POWELL, Wyo. - When Fairies dabble with the world of mortal politics, love and laughter ensue in Gilbert and Sullivan’s “Iolanthe,” staged Friday and Saturday, April 12 and 13, at Northwest College’s Nelson Performing Arts Center Auditorium. The curtain rises at 7:30 both nights.
The seventh collaboration of the Arthur Sullivan and W.S. Gilbert, “Iolanthe” is one of the duo’s most highly regarded works. Performed 398 times from 1882-84 at London’s Savoy Theater, it holds the distinction of being the first opera premiered in the historic venue.
Its long-lasting appeal is partly due to its musical and comedic components and partly because it pokes fun at aristocracy, the British House of Lords in particular. The political party system and other institutions are also the target of the play’s light-hearted satire.
The story opens when the title character, Iolanthe, played by Megan Hansen of Afton, is summoned back to the fairy world after being banished for marrying a mortal. She tells the Fairy Queen (Terrell Neale of Dubois) and the other fairies that she has a son named Strephon (Jesse Preis of Emblem) who is a fairy from head to waist, but mortal below the waist, a condition that instills much laughter later in the play.
Strephon is brought to the Fairies and soon tells his new acquaintances of his love for Lord Chancellor’s ward of court, the beautiful Phyllis (Rachel Willis of Basin). Strephon is despondent, however, because the Lord Chancellor (Michael Lechner of Freedom) forbids them to marry, partly because he wishes to marry Phyllis himself, as do half the members of the House of Lords.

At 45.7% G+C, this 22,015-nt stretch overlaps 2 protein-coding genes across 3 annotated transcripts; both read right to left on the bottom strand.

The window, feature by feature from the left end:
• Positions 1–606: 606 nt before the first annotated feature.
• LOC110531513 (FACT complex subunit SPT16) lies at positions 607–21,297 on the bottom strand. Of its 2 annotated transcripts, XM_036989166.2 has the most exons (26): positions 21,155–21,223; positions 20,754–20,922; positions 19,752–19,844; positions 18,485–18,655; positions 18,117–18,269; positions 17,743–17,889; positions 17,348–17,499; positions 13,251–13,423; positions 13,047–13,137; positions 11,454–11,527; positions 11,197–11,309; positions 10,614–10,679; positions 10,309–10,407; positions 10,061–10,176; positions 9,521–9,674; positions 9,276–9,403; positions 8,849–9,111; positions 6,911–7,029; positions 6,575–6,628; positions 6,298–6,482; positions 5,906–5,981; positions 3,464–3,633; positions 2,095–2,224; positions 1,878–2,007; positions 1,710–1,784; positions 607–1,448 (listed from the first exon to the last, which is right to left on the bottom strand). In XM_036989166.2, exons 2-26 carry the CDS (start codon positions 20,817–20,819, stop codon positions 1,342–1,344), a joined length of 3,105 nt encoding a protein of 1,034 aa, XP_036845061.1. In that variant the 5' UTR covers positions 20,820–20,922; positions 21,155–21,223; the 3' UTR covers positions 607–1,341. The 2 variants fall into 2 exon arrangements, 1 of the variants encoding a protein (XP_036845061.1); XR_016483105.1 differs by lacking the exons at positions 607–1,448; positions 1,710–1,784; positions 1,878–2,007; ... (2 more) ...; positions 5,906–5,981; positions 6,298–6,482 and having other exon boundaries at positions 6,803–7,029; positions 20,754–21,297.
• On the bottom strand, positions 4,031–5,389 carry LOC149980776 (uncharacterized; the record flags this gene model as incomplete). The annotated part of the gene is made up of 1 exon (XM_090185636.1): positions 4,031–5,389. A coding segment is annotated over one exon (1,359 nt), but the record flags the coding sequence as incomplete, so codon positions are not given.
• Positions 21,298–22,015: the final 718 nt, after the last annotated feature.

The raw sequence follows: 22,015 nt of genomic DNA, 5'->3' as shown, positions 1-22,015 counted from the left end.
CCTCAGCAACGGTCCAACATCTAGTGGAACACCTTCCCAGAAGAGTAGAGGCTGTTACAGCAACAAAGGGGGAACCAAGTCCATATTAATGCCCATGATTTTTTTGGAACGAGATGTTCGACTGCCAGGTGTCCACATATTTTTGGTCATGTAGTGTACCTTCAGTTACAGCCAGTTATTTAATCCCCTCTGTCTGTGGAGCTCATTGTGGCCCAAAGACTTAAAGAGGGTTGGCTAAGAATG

The fairies, especially Celia (Kasandra Hessling of Hudson) and Leila (Jocelyn Hruska of Burlington, Vt.) vow to help the Fairy Queen’s efforts on Strephon’s behalf. Things get complicated when a mistaken assumption throws Lord Tolloller (Michael Connor of Greybull) and Lord Mountararat (Joseph Tritchler of Powell) into the race for Phyllis’ hand.
The shenanigans take the title characters and their chorus of peers and fairies to Parliament where a solution is inevitably found to the happiness of all.
“It’s a silly story, but the humor is endearing and the music delightful,” director Jan Kliewer said. “We have a strong cast of characters for this production. Audience members will enjoy the funny situations and great lines. It’s wholesome entertainment for the whole family.”
General admission to “Iolanthe” is $7; children and students pay $2.